Other examples of retinoid compounds include arotinoid of formula II and retinobenzoic acid of formula III, in which X equals --NHCO--, --CONH--, --COCH═CH--, --CH═CHCO--, --COCH2 --, etc. ##STR4##

See for example: Loeliger, P., Bollag, W., and Mayer, H., Eur. J. Med. Chem. 1980, 15, pp 9-15; Kagechika, H. et al., J. Med. Chem., 1988, 31, No. 11, pp 2182-2192.

SUMMARY OF THE INVENTION

This invention relates to a compound of formula I ##STR5## or a nontoxic pharmaceutically acceptable salt, physiologically hydrolyzable ester or solvate thereof, in which

Y is --CO--NH--, --CR2 ═CR3 --, --CO--O--, --O--CO--, --C(═S)--NH--, --C.tbd.C--, --O--CH2 --, --CH2 --O--, or --CH2 --CH2 --;

A is --(CH2)t -- or a bond;

Q is phenyl optionally substituted with one to three same or different C1-6 alkyl, C1-6 alkoxy, halogen, or --CO2 R4 ;

R1 is --CO2 Z, --CONHR5, C1-6 alkyl, --CH2 OH, or --CHO;

R2, R3, R4, R5, and Z are independently hydrogen or C1-6 alkyl;

t is one to six; and

with the proviso that --A--Q cannot be ##STR6## when Y is --CO--NH--.

Also provided by this invention are methods for preventing and/or treating tumors and non-malignant skin disorders comprising administering a compound of formula I to a mammal. Further provided is a pharmaceutical formulation (composition) comprising a compound of formula I in admixture with (a) pharmaceutically acceptable excipient(s).

BRIEF DESCRIPTION OF THE DRAWING

FIG. 1 is the cytotoxicity dose response curves for lung line L2987.

DETAILED DESCRIPTION OF THE INVENTION

This invention relates to a compound of formula I ##STR7## or a nontoxic pharmaceutically acceptable salt, physiologically hydrolyzable ester or solvate thereof,

in which

Y is --CO--NH--, --CR2 ═CR3 --, --CO--O--, --O--CO--, --C(═S)--NH--, --C.tbd.C--, --O--CH2 --, --CH2 --O--, or --CH2 --CH2 --;

A is --(CH2)t -- or a bond;

Q is phenyl optionally substituted with one to three same or different C1-6 alkyl, C1-6 alkoxy, halogen, or --CO2 R4 ;

R1 is --CO2 Z, --CONHR5, C1-6 alkyl, --CH2 OH, or --CHO;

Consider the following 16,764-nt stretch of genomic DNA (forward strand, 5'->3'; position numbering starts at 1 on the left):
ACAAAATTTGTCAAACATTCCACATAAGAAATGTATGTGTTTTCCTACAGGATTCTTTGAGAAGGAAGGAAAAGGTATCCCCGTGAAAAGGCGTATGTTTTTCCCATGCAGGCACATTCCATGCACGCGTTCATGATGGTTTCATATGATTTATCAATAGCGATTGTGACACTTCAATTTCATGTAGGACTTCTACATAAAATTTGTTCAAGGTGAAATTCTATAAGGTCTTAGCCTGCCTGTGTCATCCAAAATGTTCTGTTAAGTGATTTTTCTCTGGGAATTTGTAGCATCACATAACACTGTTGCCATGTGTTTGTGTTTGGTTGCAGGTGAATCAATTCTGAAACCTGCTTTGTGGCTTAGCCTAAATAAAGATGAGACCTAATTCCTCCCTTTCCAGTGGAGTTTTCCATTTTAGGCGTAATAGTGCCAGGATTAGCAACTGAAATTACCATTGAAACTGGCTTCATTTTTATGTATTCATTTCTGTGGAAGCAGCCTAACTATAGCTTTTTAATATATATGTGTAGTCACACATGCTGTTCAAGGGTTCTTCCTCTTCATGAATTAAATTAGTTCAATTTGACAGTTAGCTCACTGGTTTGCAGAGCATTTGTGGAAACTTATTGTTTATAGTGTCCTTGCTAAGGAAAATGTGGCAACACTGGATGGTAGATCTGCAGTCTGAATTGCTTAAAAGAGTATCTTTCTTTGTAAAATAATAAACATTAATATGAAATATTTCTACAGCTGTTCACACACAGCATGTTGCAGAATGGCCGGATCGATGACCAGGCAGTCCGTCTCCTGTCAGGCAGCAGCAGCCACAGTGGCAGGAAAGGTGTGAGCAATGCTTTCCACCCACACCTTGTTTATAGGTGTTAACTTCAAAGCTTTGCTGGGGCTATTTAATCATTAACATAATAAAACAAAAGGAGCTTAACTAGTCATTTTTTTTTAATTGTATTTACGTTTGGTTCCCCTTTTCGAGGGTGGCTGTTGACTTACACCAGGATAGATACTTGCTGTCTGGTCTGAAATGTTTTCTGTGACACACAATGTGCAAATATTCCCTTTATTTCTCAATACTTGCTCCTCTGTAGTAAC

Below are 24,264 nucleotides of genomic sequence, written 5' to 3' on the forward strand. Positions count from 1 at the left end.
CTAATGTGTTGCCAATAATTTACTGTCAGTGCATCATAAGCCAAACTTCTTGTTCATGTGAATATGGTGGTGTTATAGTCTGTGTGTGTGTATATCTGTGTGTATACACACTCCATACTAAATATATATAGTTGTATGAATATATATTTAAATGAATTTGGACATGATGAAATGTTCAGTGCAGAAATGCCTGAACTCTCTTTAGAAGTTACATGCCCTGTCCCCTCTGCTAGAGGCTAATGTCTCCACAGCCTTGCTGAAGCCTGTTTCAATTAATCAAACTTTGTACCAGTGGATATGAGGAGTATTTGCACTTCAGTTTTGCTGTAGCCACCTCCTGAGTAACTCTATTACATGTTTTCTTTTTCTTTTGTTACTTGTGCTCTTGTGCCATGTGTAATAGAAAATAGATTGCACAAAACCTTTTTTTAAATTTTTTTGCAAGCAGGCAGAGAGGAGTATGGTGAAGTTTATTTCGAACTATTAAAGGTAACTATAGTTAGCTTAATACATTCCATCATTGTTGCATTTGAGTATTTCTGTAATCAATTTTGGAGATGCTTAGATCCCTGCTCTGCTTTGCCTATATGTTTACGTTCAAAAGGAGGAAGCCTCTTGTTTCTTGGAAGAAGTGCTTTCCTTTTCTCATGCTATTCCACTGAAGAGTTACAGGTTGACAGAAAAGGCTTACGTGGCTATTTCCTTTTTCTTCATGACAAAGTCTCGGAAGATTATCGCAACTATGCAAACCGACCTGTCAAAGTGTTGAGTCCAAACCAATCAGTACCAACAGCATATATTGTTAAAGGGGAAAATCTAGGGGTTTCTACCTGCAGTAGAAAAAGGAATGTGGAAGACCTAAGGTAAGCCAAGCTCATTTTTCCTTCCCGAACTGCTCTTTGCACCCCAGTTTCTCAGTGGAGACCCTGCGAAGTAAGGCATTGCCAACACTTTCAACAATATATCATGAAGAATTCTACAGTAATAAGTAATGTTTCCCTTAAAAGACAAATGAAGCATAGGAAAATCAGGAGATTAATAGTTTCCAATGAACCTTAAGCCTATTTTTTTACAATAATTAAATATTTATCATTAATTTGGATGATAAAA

R2, R3, R4, R5, and Z are independently hydrogen or C1-6 alkyl;

t is one to six; and

with the proviso that --A--Q cannot be ##STR8## when Y is --CO--NH--.

In the instant application, the numbers in subscript after the symbol "C" define the number of carbon atoms a particular group can contain. For example, C1-6 alkyl refers to straight and branched chain alkyl groups with one to six carbon atoms and such groups include methyl, ethyl, n-propyl, isopropyl, n-butyl, t-butyl, n-pentyl, n-hexyl, 3-methylpentyl, or the like alkyl groups; C1-6 alkyloxy (alkoxy) refers to straight or branched alkyloxy groups such as methoxy, ethoxy, n-propoxy, i-propoxy, n-butoxy, t-butoxy (t-butyloxy), n-pentyloxy, n-hexyloxy, or 3-methylpentyloxy, to name a few; aryl refers to phenyl optionally substituted with one to three same or different C1-6 alkyl, C1-6 alkoxy, halogen, or --CO2 R4 ; and halogen refers to fluorine, chlorine, bromine, or iodine. In the instant application all symbols once defined retain the same meaning until they are redefined.

Some compounds of formula I may also form pharmaceutically acceptable metal and amine salts in which the cation does not contribute significantly to the toxicity or biological activity of the salt. These salts are also part of the present invention. Suitable metal salts include the sodium, potassium, calcium, barium, zinc, and aluminum salts. The sodium or potassium salts are preferred. Amines which are capable of forming stable salts group include trialkylamines such as triethylamine, procaine, dibenzylamine, N-benzyl-β-phenethylamine, 1-ephenamine, N,N'-dibenzylethylenediamine, dehydroabietylamine, N-ethylpiperidine, benzylamine, dicyclohexylamine, or the like pharmaceutically acceptable amines.

When compounds of formula I contains carboxy groups, it can form physiologically hydrolyzable esters which serve as prodrugs by being hydrolyzed in the body to yield the retinoids per se. They are preferably administered orally since hydrolysis in many instances occurs principally under the influence of the digestive enzymes. Parenteral administration may be used where the ester per se is active, or in those instances where hydrolysis occurs in the blood. Examples of physiologically hydrolyzable esters of compounds of formula I include C1-6 alkyl, benzyl, 4-methoxybenzyl, indanyl, phthalidyl, methoxymethyl, C1-6 alkanoyloxyC1-6 alkyl, e.g. acetoxymethyl, pivaloyloxymethyl or propionyloxymethyl, C1-6 alkoxycarbonyloxyC1-6 alkyl, e.g. methoxycarbonyloxymethyl or ethoxycarbonyloxymethyl, glycyloxymethyl, phenylglycyloxymethyl, (5-methyl-2-oxo- 1-3-dioxolen-4-yl)methyl and other well-known physiologically hydrolyzable esters used, for example, in the penicillin and cephalosporin arts. Such esters are prepared by conventional techniques know in the art.

The structural formulae as drawn in the instant application are believed to best represent the structures of compounds of the present invention. However, some compounds within the scope of the invention may exist as other tautomeric forms, in which hydrogen atoms are transposed to other parts of the molecules and the chemical bonds between the atoms of the molecules are consequently rearranged. It should be understood that the structural formulae represent all tautomeric forms, insofar as they may exist.